Maybe if I were more aware of the character traits, or flaws, of someone without empathy, I would have known what to look for. For example, my husband cried at the drop of a hat. At first, it was startling to see, and I was overwhelmed with sympathy when he apologized under a flood of tears. Over the years, he would make remarks here and there about my ”˜lack of emotion’. Eventually, he would resort to calling me ”˜cold’ and ”˜unfeeling’.
In reality, nothing was farther from the truth. I had learned at a very young age to conceal emotions or run the risk of being yelled at and reprimanded by a mother accusing me of being dramatic. It wouldn’t be until I had my own children that many of these issues would finally come into a rational light, but early on in my marriage, I was trying desperately to please two individuals who could never be pleased.
Avoiding His Anger
Other missed warning signs were his escalating fits of anger. My husband would have tantrums that included slamming cabinet drawers, stomping around the house, throwing small objects and mumbling angrily under his breath. As uncomfortable as it always made me feel, I developed the coping skill of avoidance. I would stay out of his way until the storm passed, and then pretend it never happened.
The problem with avoidance is that it actually encouraged the behavior I was trying to avoid. He knew I dreaded the tantrums and he manipulated my decisions and my freedom with threat of this stressful, anxiety-inducing act. It was so much easier for me to give in to his wishes and avoid the fit all together.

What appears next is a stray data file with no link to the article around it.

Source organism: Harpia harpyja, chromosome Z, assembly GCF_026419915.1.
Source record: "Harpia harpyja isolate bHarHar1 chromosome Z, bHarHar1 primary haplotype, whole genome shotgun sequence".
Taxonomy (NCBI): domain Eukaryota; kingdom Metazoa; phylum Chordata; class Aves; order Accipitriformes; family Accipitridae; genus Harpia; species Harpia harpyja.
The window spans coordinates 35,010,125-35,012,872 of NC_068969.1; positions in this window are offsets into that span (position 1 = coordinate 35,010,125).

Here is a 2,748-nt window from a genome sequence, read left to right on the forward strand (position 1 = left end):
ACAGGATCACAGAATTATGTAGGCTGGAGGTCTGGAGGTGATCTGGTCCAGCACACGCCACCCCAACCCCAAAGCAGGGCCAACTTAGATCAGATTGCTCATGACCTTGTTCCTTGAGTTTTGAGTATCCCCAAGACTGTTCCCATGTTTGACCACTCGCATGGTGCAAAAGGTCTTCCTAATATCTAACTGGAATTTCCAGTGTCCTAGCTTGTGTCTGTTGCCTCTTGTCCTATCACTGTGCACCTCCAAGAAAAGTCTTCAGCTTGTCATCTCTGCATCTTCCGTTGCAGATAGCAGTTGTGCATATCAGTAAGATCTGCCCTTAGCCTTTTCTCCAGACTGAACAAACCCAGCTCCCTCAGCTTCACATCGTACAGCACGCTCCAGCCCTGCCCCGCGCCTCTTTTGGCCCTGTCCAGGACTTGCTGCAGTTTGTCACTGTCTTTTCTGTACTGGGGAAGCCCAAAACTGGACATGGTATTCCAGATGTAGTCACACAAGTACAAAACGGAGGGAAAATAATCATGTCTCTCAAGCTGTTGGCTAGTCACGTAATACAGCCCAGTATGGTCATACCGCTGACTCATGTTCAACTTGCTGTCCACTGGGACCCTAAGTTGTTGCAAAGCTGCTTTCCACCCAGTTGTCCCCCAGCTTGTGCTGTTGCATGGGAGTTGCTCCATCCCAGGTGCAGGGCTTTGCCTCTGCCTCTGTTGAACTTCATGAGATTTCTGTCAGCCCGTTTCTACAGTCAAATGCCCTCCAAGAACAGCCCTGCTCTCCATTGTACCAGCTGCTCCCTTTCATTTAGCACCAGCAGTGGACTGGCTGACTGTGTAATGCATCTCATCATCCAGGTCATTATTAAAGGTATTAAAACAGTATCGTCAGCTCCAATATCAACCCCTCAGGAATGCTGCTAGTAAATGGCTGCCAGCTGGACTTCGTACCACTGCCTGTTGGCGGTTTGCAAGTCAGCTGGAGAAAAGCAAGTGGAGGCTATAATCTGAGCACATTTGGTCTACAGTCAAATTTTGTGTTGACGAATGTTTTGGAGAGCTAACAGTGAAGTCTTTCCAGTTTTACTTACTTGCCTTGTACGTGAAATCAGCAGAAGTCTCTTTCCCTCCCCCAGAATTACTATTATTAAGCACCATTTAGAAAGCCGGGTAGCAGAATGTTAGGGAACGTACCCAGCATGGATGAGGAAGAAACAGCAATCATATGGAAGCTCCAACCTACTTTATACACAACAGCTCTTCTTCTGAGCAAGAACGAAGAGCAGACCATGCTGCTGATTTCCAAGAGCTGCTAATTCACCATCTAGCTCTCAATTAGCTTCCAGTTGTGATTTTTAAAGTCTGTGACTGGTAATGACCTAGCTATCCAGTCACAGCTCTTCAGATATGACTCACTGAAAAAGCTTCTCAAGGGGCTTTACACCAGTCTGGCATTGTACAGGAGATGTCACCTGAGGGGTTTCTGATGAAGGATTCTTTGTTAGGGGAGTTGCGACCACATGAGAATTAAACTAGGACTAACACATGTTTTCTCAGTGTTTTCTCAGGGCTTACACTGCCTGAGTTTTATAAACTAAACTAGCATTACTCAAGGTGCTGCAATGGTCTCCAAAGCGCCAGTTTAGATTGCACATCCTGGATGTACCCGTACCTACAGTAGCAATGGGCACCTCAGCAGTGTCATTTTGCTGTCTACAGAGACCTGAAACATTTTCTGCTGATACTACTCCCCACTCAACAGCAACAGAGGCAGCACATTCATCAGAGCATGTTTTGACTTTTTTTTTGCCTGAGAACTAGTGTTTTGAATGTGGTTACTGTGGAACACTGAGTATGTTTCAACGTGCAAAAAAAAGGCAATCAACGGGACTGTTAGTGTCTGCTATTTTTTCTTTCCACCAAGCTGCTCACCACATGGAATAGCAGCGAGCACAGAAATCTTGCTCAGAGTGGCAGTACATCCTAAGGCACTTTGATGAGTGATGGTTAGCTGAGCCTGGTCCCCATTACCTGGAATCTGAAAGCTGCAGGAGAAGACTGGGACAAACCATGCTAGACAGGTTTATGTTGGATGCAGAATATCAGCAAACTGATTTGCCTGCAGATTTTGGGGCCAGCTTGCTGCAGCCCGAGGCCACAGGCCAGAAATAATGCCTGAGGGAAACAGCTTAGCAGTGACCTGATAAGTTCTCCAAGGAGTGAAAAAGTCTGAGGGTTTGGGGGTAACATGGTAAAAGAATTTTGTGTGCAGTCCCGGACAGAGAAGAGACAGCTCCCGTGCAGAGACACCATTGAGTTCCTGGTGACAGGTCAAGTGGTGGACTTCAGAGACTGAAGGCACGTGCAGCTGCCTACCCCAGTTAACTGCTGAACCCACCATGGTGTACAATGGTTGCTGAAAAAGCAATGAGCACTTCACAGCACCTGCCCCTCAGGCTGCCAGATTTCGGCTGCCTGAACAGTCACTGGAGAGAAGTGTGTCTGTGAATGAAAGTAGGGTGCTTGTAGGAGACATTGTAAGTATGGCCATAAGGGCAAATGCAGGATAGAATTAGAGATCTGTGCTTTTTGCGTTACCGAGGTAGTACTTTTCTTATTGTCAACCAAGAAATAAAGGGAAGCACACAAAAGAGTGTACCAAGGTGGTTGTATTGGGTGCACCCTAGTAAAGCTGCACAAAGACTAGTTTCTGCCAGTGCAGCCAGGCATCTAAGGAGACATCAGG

So, over the course of 15 years, you can imagine how his control also escalated as he would push the limits each time. I suddenly found myself asking permission to go to dinner with my friends. In addition, I was now faced with the possibility of ”˜punishment’ afterwards, even if he agreed to the activity. I would return home to the silent treatment, accusations, put-downs, or maybe he would save the repercussions for a later date when he could bring up my excursions to justify his plans for going out with friends. For some reason, it made sense to him that my two-hour dinner in the evening was equivalent to his overnight trip to places unknown.
Maybe, if the behavior presented itself this way from the start, I would have been smart enough to run the other way, but the baby steps of control and manipulation led me slowly down the basement stairs. And when I reached the bottom, I couldn’t see the ax-wielding maniac underneath the mask of the man who promised to love me forever.